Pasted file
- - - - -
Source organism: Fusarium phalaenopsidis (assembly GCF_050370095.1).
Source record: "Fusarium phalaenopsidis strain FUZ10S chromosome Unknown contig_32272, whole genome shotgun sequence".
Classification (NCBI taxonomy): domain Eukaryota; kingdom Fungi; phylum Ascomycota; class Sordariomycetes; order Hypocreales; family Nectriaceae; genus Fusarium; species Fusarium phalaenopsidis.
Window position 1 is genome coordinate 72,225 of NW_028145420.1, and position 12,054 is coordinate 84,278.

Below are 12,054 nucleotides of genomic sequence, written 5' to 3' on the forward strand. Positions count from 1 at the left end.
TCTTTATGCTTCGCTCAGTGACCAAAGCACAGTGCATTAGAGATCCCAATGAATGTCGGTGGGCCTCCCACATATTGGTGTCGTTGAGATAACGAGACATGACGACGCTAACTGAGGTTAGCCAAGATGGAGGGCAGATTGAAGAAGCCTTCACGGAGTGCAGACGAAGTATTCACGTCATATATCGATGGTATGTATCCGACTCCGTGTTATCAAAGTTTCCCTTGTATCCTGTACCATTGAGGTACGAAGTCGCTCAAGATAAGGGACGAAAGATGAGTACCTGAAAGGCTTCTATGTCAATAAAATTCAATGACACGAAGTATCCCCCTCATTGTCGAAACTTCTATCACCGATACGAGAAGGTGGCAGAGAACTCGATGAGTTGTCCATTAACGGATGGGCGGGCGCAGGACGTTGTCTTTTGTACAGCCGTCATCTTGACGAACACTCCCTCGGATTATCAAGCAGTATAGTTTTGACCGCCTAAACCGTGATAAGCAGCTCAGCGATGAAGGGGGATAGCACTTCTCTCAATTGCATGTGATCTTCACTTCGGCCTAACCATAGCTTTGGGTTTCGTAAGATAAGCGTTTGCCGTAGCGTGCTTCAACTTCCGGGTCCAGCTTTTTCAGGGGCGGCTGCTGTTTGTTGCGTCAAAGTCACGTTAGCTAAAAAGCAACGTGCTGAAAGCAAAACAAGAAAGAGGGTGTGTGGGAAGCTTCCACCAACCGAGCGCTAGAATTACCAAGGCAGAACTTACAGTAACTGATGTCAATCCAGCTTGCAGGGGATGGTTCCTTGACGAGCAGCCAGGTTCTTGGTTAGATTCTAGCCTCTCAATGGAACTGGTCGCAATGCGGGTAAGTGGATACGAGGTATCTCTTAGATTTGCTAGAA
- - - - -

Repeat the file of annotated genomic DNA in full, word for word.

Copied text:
Source organism: Fusarium phalaenopsidis (assembly GCF_050370095.1).
Source record: "Fusarium phalaenopsidis strain FUZ10S chromosome Unknown contig_32272, whole genome shotgun sequence".
Classification (NCBI taxonomy): domain Eukaryota; kingdom Fungi; phylum Ascomycota; class Sordariomycetes; order Hypocreales; family Nectriaceae; genus Fusarium; species Fusarium phalaenopsidis.
Window position 1 is genome coordinate 72,225 of NW_028145420.1, and position 12,054 is coordinate 84,278.

Below are 12,054 nucleotides of genomic sequence, written 5' to 3' on the forward strand. Positions count from 1 at the left end.
TCTTTATGCTTCGCTCAGTGACCAAAGCACAGTGCATTAGAGATCCCAATGAATGTCGGTGGGCCTCCCACATATTGGTGTCGTTGAGATAACGAGACATGACGACGCTAACTGAGGTTAGCCAAGATGGAGGGCAGATTGAAGAAGCCTTCACGGAGTGCAGACGAAGTATTCACGTCATATATCGATGGTATGTATCCGACTCCGTGTTATCAAAGTTTCCCTTGTATCCTGTACCATTGAGGTACGAAGTCGCTCAAGATAAGGGACGAAAGATGAGTACCTGAAAGGCTTCTATGTCAATAAAATTCAATGACACGAAGTATCCCCCTCATTGTCGAAACTTCTATCACCGATACGAGAAGGTGGCAGAGAACTCGATGAGTTGTCCATTAACGGATGGGCGGGCGCAGGACGTTGTCTTTTGTACAGCCGTCATCTTGACGAACACTCCCTCGGATTATCAAGCAGTATAGTTTTGACCGCCTAAACCGTGATAAGCAGCTCAGCGATGAAGGGGGATAGCACTTCTCTCAATTGCATGTGATCTTCACTTCGGCCTAACCATAGCTTTGGGTTTCGTAAGATAAGCGTTTGCCGTAGCGTGCTTCAACTTCCGGGTCCAGCTTTTTCAGGGGCGGCTGCTGTTTGTTGCGTCAAAGTCACGTTAGCTAAAAAGCAACGTGCTGAAAGCAAAACAAGAAAGAGGGTGTGTGGGAAGCTTCCACCAACCGAGCGCTAGAATTACCAAGGCAGAACTTACAGTAACTGATGTCAATCCAGCTTGCAGGGGATGGTTCCTTGACGAGCAGCCAGGTTCTTGGTTAGATTCTAGCCTCTCAATGGAACTGGTCGCAATGCGGGTAAGTGGATACGAGGTATCTCTTAGATTTGCTAGAA